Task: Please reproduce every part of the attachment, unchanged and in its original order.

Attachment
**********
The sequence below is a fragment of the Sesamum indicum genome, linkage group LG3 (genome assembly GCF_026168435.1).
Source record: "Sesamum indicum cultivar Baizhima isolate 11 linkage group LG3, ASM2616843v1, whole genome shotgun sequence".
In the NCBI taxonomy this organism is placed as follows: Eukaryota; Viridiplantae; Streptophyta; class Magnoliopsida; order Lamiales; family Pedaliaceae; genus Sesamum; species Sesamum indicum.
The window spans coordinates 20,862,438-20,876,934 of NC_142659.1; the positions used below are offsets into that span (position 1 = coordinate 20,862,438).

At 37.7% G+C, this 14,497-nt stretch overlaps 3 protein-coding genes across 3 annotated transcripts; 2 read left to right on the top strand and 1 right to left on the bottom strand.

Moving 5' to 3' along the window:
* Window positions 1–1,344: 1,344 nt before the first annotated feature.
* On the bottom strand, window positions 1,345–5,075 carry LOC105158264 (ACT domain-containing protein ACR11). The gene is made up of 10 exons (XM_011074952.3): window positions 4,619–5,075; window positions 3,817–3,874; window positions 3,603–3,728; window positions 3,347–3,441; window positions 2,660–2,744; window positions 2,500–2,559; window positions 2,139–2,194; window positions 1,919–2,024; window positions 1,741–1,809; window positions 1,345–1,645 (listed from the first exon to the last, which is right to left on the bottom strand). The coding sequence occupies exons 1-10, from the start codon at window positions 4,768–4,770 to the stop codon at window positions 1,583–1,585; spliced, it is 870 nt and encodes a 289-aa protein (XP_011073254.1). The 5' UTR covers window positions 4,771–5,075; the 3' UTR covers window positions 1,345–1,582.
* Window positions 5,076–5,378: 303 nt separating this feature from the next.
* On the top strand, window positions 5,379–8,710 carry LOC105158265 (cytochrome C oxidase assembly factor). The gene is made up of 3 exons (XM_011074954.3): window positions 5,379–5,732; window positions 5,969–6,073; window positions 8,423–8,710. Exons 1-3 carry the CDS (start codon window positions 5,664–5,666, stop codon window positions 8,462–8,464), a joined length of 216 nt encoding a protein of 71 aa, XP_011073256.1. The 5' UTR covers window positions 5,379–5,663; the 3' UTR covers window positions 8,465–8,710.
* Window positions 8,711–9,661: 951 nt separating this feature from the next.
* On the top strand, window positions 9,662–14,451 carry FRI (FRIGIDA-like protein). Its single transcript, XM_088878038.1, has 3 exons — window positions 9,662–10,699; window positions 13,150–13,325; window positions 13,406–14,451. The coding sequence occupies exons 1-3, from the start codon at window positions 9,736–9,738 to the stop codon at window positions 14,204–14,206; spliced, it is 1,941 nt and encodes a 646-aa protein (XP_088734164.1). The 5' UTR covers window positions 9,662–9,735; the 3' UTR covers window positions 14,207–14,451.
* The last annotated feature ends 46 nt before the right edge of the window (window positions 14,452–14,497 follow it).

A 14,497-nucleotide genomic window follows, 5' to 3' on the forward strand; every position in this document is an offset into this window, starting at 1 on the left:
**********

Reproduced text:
The sequence below is a fragment of the Sesamum indicum genome, linkage group LG3 (genome assembly GCF_026168435.1).
Source record: "Sesamum indicum cultivar Baizhima isolate 11 linkage group LG3, ASM2616843v1, whole genome shotgun sequence".
In the NCBI taxonomy this organism is placed as follows: Eukaryota; Viridiplantae; Streptophyta; class Magnoliopsida; order Lamiales; family Pedaliaceae; genus Sesamum; species Sesamum indicum.
The window spans coordinates 20,862,438-20,876,934 of NC_142659.1; the positions used below are offsets into that span (position 1 = coordinate 20,862,438).

At 37.7% G+C, this 14,497-nt stretch overlaps 3 protein-coding genes across 3 annotated transcripts; 2 read left to right on the top strand and 1 right to left on the bottom strand.

Moving 5' to 3' along the window:
* Window positions 1–1,344: 1,344 nt before the first annotated feature.
* On the bottom strand, window positions 1,345–5,075 carry LOC105158264 (ACT domain-containing protein ACR11). The gene is made up of 10 exons (XM_011074952.3): window positions 4,619–5,075; window positions 3,817–3,874; window positions 3,603–3,728; window positions 3,347–3,441; window positions 2,660–2,744; window positions 2,500–2,559; window positions 2,139–2,194; window positions 1,919–2,024; window positions 1,741–1,809; window positions 1,345–1,645 (listed from the first exon to the last, which is right to left on the bottom strand). The coding sequence occupies exons 1-10, from the start codon at window positions 4,768–4,770 to the stop codon at window positions 1,583–1,585; spliced, it is 870 nt and encodes a 289-aa protein (XP_011073254.1). The 5' UTR covers window positions 4,771–5,075; the 3' UTR covers window positions 1,345–1,582.
* Window positions 5,076–5,378: 303 nt separating this feature from the next.
* On the top strand, window positions 5,379–8,710 carry LOC105158265 (cytochrome C oxidase assembly factor). The gene is made up of 3 exons (XM_011074954.3): window positions 5,379–5,732; window positions 5,969–6,073; window positions 8,423–8,710. Exons 1-3 carry the CDS (start codon window positions 5,664–5,666, stop codon window positions 8,462–8,464), a joined length of 216 nt encoding a protein of 71 aa, XP_011073256.1. The 5' UTR covers window positions 5,379–5,663; the 3' UTR covers window positions 8,465–8,710.
* Window positions 8,711–9,661: 951 nt separating this feature from the next.
* On the top strand, window positions 9,662–14,451 carry FRI (FRIGIDA-like protein). Its single transcript, XM_088878038.1, has 3 exons — window positions 9,662–10,699; window positions 13,150–13,325; window positions 13,406–14,451. The coding sequence occupies exons 1-3, from the start codon at window positions 9,736–9,738 to the stop codon at window positions 14,204–14,206; spliced, it is 1,941 nt and encodes a 646-aa protein (XP_088734164.1). The 5' UTR covers window positions 9,662–9,735; the 3' UTR covers window positions 14,207–14,451.
* The last annotated feature ends 46 nt before the right edge of the window (window positions 14,452–14,497 follow it).

A 14,497-nucleotide genomic window follows, 5' to 3' on the forward strand; every position in this document is an offset into this window, starting at 1 on the left: